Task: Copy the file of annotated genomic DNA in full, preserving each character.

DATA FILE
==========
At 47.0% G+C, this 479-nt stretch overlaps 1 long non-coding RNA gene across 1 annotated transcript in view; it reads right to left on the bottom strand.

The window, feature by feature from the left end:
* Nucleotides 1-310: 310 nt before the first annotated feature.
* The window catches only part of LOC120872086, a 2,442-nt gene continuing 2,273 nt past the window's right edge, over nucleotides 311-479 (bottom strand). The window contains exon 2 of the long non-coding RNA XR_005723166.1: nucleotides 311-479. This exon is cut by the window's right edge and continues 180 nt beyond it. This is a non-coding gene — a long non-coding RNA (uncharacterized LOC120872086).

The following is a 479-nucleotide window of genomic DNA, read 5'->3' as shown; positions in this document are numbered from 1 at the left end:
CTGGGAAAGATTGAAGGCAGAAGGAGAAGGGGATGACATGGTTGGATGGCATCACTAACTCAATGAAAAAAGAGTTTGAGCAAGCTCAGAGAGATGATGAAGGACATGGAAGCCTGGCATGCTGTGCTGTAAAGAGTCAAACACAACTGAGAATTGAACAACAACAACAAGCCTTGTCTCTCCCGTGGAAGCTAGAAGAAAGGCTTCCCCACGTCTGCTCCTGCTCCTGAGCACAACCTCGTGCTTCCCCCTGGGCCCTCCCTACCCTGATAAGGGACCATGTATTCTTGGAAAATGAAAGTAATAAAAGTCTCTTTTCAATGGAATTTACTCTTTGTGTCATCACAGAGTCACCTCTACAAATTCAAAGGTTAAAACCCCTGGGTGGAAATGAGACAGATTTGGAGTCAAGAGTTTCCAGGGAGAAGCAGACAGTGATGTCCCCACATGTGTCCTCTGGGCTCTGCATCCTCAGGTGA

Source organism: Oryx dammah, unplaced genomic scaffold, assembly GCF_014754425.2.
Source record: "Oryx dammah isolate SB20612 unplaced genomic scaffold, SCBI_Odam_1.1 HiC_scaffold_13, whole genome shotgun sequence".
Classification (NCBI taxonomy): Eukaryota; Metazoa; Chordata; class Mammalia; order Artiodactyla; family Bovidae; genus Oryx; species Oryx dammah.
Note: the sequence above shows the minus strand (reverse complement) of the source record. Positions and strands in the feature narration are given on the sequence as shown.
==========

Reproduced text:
At 47.0% G+C, this 479-nt stretch overlaps 1 long non-coding RNA gene across 1 annotated transcript in view; it reads right to left on the bottom strand.

The window, feature by feature from the left end:
* Nucleotides 1-310: 310 nt before the first annotated feature.
* The window catches only part of LOC120872086, a 2,442-nt gene continuing 2,273 nt past the window's right edge, over nucleotides 311-479 (bottom strand). The window contains exon 2 of the long non-coding RNA XR_005723166.1: nucleotides 311-479. This exon is cut by the window's right edge and continues 180 nt beyond it. This is a non-coding gene — a long non-coding RNA (uncharacterized LOC120872086).

The following is a 479-nucleotide window of genomic DNA, read 5'->3' as shown; positions in this document are numbered from 1 at the left end:
CTGGGAAAGATTGAAGGCAGAAGGAGAAGGGGATGACATGGTTGGATGGCATCACTAACTCAATGAAAAAAGAGTTTGAGCAAGCTCAGAGAGATGATGAAGGACATGGAAGCCTGGCATGCTGTGCTGTAAAGAGTCAAACACAACTGAGAATTGAACAACAACAACAAGCCTTGTCTCTCCCGTGGAAGCTAGAAGAAAGGCTTCCCCACGTCTGCTCCTGCTCCTGAGCACAACCTCGTGCTTCCCCCTGGGCCCTCCCTACCCTGATAAGGGACCATGTATTCTTGGAAAATGAAAGTAATAAAAGTCTCTTTTCAATGGAATTTACTCTTTGTGTCATCACAGAGTCACCTCTACAAATTCAAAGGTTAAAACCCCTGGGTGGAAATGAGACAGATTTGGAGTCAAGAGTTTCCAGGGAGAAGCAGACAGTGATGTCCCCACATGTGTCCTCTGGGCTCTGCATCCTCAGGTGA

Source organism: Oryx dammah, unplaced genomic scaffold, assembly GCF_014754425.2.
Source record: "Oryx dammah isolate SB20612 unplaced genomic scaffold, SCBI_Odam_1.1 HiC_scaffold_13, whole genome shotgun sequence".
Classification (NCBI taxonomy): Eukaryota; Metazoa; Chordata; class Mammalia; order Artiodactyla; family Bovidae; genus Oryx; species Oryx dammah.
Note: the sequence above shows the minus strand (reverse complement) of the source record. Positions and strands in the feature narration are given on the sequence as shown.